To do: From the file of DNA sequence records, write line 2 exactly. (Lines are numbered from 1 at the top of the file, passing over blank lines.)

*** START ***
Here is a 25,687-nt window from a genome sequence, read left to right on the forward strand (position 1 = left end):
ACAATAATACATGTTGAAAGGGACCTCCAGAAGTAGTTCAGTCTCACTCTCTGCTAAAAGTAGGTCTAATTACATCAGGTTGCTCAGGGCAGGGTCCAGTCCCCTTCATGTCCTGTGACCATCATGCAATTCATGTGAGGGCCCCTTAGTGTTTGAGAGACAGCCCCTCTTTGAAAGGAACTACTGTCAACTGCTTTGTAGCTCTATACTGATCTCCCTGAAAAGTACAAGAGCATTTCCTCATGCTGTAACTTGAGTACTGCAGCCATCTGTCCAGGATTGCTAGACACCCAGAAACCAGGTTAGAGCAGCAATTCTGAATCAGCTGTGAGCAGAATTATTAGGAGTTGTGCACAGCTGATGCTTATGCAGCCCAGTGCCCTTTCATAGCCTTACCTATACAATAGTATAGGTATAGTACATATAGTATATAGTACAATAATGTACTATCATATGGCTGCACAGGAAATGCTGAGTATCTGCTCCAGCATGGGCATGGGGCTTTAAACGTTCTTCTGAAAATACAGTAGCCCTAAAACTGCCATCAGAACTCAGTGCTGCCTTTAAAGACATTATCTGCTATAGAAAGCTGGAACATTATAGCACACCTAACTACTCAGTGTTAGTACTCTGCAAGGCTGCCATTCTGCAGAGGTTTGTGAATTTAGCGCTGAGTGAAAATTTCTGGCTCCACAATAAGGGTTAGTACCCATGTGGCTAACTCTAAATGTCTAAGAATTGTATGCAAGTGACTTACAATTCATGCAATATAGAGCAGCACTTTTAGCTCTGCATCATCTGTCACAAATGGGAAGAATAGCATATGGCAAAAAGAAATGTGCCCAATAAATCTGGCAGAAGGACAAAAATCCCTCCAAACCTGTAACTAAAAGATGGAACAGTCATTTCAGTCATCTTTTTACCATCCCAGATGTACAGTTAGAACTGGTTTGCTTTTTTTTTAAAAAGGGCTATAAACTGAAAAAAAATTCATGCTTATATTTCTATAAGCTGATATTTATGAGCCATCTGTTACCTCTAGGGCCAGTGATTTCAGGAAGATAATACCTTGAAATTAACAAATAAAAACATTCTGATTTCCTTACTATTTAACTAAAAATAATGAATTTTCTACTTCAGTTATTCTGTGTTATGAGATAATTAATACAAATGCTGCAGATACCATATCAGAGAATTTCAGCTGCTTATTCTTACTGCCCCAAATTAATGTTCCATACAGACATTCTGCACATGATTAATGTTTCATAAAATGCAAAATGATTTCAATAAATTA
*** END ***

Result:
ACAATAATACATGTTGAAAGGGACCTCCAGAAGTAGTTCAGTCTCACTCTCTGCTAAAAGTAGGTCTAATTACATCAGGTTGCTCAGGGCAGGGTCCAGTCCCCTTCATGTCCTGTGACCATCATGCAATTCATGTGAGGGCCCCTTAGTGTTTGAGAGACAGCCCCTCTTTGAAAGGAACTACTGTCAACTGCTTTGTAGCTCTATACTGATCTCCCTGAAAAGTACAAGAGCATTTCCTCATGCTGTAACTTGAGTACTGCAGCCATCTGTCCAGGATTGCTAGACACCCAGAAACCAGGTTAGAGCAGCAATTCTGAATCAGCTGTGAGCAGAATTATTAGGAGTTGTGCACAGCTGATGCTTATGCAGCCCAGTGCCCTTTCATAGCCTTACCTATACAATAGTATAGGTATAGTACATATAGTATATAGTACAATAATGTACTATCATATGGCTGCACAGGAAATGCTGAGTATCTGCTCCAGCATGGGCATGGGGCTTTAAACGTTCTTCTGAAAATACAGTAGCCCTAAAACTGCCATCAGAACTCAGTGCTGCCTTTAAAGACATTATCTGCTATAGAAAGCTGGAACATTATAGCACACCTAACTACTCAGTGTTAGTACTCTGCAAGGCTGCCATTCTGCAGAGGTTTGTGAATTTAGCGCTGAGTGAAAATTTCTGGCTCCACAATAAGGGTTAGTACCCATGTGGCTAACTCTAAATGTCTAAGAATTGTATGCAAGTGACTTACAATTCATGCAATATAGAGCAGCACTTTTAGCTCTGCATCATCTGTCACAAATGGGAAGAATAGCATATGGCAAAAAGAAATGTGCCCAATAAATCTGGCAGAAGGACAAAAATCCCTCCAAACCTGTAACTAAAAGATGGAACAGTCATTTCAGTCATCTTTTTACCATCCCAGATGTACAGTTAGAACTGGTTTGCTTTTTTTTTAAAAAGGGCTATAAACTGAAAAAAAATTCATGCTTATATTTCTATAAGCTGATATTTATGAGCCATCTGTTACCTCTAGGGCCAGTGATTTCAGGAAGATAATACCTTGAAATTAACAAATAAAAACATTCTGATTTCCTTACTATTTAACTAAAAATAATGAATTTTCTACTTCAGTTATTCTGTGTTATGAGATAATTAATACAAATGCTGCAGATACCATATCAGAGAATTTCAGCTGCTTATTCTTACTGCCCCAAATTAATGTTCCATACAGACATTCTGCACATGATTAATGTTTCATAAAATGCAAAATGATTTCAATAAATTA